[In the first in a series of Gamasutra-exclusive bonus material originally to be included in Bill Loguidice and Matt Barton's forthcoming book Vintage Games: An Insider Look at the History of Grand Theft Auto, Super Mario, and the Most Influential Games of All Time, the duo presents a history of Pong, the game that jumpstarted the game business, and some of the innovations it inspired.]
Although it wasn't the first, Atari's Pong was the first video game to get the ball rolling -- or bouncing, as it were. Humble even by contemporary standards, Pong was an effort to introduce a video game so intuitive that even a child (or inebriated bar patron) could grasp it instantly.
It was in many ways a reaction to the first commercial arcade video game, Computer Space, from 1971, an overly ambitious effort based on Spacewar!, a pioneering mainframe computer-based space combat simulation from the 1960s developed by and for engineers (which will be covered in an upcoming article, "Spacewar! (1962): The Best Waste of Time in the History of the Universe").
Unfortunately, Computer Space proved too complex for the first wave of would-be gamers to handle. Whereas Computer Space had boldly gone where no coin-op had gone before, Pong merely asked players to "avoid missing ball for high score." The banal but intuitive gameplay made it the right game at the right time.
In 1972, most Americans were just getting used to color television; the idea of playing an actual game on a TV screen was revolutionary. What Pong really achieved, then, was demonstrating to the masses that computers were far more than esoteric tools for engineers and rocket scientists. It was the TV game of the future -- a future they were now part of.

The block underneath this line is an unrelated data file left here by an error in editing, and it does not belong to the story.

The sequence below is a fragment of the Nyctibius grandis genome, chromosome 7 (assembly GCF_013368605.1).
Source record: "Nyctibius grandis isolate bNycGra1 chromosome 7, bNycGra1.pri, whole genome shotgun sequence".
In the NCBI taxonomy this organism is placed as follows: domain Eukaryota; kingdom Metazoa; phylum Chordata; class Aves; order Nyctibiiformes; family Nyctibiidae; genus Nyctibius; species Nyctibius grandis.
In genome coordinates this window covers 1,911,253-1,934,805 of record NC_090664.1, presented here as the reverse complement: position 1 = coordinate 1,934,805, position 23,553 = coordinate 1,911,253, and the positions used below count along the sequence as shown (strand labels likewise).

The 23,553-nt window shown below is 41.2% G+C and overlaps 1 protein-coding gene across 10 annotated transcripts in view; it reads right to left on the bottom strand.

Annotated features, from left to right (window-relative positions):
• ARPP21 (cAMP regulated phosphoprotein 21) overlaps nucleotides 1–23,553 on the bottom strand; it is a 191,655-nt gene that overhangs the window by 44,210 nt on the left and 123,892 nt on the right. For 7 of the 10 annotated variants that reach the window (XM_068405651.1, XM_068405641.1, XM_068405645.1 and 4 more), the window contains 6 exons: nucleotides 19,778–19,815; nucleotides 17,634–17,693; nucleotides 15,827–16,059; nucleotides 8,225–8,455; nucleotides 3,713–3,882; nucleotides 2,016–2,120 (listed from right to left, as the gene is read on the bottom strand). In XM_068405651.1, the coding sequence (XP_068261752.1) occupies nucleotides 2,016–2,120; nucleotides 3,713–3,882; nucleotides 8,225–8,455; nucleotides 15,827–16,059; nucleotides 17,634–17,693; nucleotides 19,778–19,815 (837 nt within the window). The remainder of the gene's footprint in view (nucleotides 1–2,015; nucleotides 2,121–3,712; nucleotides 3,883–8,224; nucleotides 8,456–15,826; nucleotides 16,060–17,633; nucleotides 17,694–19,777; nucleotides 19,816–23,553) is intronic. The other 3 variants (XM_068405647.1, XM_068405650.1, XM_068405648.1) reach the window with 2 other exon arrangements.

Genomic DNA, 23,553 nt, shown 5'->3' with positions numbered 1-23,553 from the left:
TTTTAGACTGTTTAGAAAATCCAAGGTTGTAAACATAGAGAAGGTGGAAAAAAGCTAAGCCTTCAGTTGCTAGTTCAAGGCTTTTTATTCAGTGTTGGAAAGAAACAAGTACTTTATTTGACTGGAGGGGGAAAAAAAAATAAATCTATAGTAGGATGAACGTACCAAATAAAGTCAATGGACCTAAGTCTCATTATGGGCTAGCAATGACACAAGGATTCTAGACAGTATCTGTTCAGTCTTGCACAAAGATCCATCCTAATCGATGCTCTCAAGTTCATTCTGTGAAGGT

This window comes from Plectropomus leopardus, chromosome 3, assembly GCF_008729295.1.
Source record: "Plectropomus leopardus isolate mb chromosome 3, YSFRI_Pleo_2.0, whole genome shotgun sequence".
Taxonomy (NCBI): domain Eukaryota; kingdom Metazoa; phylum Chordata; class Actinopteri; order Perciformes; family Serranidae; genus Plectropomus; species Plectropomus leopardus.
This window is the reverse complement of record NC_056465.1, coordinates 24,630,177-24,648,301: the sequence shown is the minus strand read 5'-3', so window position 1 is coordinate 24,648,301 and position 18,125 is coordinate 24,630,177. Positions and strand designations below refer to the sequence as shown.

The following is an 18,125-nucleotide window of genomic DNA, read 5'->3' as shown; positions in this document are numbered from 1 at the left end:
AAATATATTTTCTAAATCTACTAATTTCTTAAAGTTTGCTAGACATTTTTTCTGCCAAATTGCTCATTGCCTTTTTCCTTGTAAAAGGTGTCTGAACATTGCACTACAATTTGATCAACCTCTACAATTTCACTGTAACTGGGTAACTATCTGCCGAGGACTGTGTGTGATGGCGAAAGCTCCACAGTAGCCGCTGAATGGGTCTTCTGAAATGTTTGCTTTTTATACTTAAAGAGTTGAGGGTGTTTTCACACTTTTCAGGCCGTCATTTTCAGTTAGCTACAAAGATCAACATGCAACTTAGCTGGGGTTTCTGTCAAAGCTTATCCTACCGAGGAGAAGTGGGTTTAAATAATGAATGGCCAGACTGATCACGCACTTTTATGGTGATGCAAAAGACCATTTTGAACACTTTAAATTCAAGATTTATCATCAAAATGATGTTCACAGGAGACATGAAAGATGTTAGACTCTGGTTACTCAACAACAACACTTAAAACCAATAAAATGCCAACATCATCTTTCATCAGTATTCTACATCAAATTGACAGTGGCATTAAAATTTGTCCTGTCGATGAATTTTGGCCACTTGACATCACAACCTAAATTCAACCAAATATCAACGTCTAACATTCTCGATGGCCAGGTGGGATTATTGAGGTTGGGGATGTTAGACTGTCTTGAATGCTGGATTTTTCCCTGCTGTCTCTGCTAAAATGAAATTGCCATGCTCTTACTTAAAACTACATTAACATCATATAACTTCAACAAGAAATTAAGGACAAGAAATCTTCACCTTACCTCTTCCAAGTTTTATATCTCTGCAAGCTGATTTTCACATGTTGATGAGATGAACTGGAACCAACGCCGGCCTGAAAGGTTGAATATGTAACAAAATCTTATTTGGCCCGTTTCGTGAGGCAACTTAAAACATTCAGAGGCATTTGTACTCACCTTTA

A classic image of Pong as displayed by the Coleco Telstar Alpha home system.
The modern video game industry was born on November 29, 1972, in Andy Capp's Tavern in Sunnyvale, California. The game was Pong, a machine recently constructed by Al Alcorn, an engineer working for gaming entrepreneurs Nolan Bushnell and Ted Dabney, who had recently incorporated under the name "Atari."
As curious patrons gathered around the machine, others plunked quarters into its slot. Although the patrons that night were undoubtedly enthusiastic, we can only wonder if any were aware that history was being made.
Here was the dawn of a new form of entertainment, a medium that asked for more than eyeballs and silence. For too long people had been asked to watch passively as others performed for them. Now they were asked to perform themselves, to become part of the action on the screen.
Three decades and hundreds of thousands of video games later, we can only imagine what it must have been like to be a patron in Andy Capp's Tavern that night, marveling at the modest machine that Alcorn had built with a few cheap parts and a $75 black-and-white television from a Walgreens drug store.